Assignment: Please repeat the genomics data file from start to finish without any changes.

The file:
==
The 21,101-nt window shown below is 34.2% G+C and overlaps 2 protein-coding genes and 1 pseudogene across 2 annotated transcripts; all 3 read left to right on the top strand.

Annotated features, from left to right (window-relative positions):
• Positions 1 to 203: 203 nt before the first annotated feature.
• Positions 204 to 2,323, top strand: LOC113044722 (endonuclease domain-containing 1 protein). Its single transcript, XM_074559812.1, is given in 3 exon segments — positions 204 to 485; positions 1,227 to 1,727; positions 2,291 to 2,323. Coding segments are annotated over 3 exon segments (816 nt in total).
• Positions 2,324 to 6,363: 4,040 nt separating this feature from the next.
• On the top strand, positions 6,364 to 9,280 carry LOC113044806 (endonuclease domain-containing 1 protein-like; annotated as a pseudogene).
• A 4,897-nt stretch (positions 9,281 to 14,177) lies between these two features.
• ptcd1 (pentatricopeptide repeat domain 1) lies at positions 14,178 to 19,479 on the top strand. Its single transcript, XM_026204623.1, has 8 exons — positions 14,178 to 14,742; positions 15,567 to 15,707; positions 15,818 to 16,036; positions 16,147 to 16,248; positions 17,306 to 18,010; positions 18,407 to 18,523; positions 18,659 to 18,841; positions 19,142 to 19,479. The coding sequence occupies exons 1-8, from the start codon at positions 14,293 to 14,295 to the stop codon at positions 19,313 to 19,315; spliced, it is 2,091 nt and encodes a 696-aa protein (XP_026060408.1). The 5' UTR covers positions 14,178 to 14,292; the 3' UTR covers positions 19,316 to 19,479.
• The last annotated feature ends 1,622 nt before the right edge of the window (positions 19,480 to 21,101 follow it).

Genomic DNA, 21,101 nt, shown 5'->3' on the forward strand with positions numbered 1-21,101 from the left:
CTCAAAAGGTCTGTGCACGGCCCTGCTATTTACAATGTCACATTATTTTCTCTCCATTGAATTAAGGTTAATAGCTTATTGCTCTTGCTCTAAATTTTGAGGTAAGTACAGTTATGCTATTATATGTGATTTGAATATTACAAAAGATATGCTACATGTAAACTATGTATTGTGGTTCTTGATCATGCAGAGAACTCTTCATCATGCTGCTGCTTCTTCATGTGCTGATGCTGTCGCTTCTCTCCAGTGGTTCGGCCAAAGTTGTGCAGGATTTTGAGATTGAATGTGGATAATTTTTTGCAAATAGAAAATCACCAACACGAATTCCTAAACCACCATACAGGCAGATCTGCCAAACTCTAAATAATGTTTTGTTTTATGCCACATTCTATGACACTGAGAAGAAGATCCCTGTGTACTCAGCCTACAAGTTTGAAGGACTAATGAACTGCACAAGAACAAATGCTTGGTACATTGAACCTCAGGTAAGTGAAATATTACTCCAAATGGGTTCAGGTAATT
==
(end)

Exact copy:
The 21,101-nt window shown below is 34.2% G+C and overlaps 2 protein-coding genes and 1 pseudogene across 2 annotated transcripts; all 3 read left to right on the top strand.

Annotated features, from left to right (window-relative positions):
• Positions 1 to 203: 203 nt before the first annotated feature.
• Positions 204 to 2,323, top strand: LOC113044722 (endonuclease domain-containing 1 protein). Its single transcript, XM_074559812.1, is given in 3 exon segments — positions 204 to 485; positions 1,227 to 1,727; positions 2,291 to 2,323. Coding segments are annotated over 3 exon segments (816 nt in total).
• Positions 2,324 to 6,363: 4,040 nt separating this feature from the next.
• On the top strand, positions 6,364 to 9,280 carry LOC113044806 (endonuclease domain-containing 1 protein-like; annotated as a pseudogene).
• A 4,897-nt stretch (positions 9,281 to 14,177) lies between these two features.
• ptcd1 (pentatricopeptide repeat domain 1) lies at positions 14,178 to 19,479 on the top strand. Its single transcript, XM_026204623.1, has 8 exons — positions 14,178 to 14,742; positions 15,567 to 15,707; positions 15,818 to 16,036; positions 16,147 to 16,248; positions 17,306 to 18,010; positions 18,407 to 18,523; positions 18,659 to 18,841; positions 19,142 to 19,479. The coding sequence occupies exons 1-8, from the start codon at positions 14,293 to 14,295 to the stop codon at positions 19,313 to 19,315; spliced, it is 2,091 nt and encodes a 696-aa protein (XP_026060408.1). The 5' UTR covers positions 14,178 to 14,292; the 3' UTR covers positions 19,316 to 19,479.
• The last annotated feature ends 1,622 nt before the right edge of the window (positions 19,480 to 21,101 follow it).

Genomic DNA, 21,101 nt, shown 5'->3' on the forward strand with positions numbered 1-21,101 from the left:
CTCAAAAGGTCTGTGCACGGCCCTGCTATTTACAATGTCACATTATTTTCTCTCCATTGAATTAAGGTTAATAGCTTATTGCTCTTGCTCTAAATTTTGAGGTAAGTACAGTTATGCTATTATATGTGATTTGAATATTACAAAAGATATGCTACATGTAAACTATGTATTGTGGTTCTTGATCATGCAGAGAACTCTTCATCATGCTGCTGCTTCTTCATGTGCTGATGCTGTCGCTTCTCTCCAGTGGTTCGGCCAAAGTTGTGCAGGATTTTGAGATTGAATGTGGATAATTTTTTGCAAATAGAAAATCACCAACACGAATTCCTAAACCACCATACAGGCAGATCTGCCAAACTCTAAATAATGTTTTGTTTTATGCCACATTCTATGACACTGAGAAGAAGATCCCTGTGTACTCAGCCTACAAGTTTGAAGGACTAATGAACTGCACAAGAACAAATGCTTGGTACATTGAACCTCAGGTAAGTGAAATATTACTCCAAATGGGTTCAGGTAATT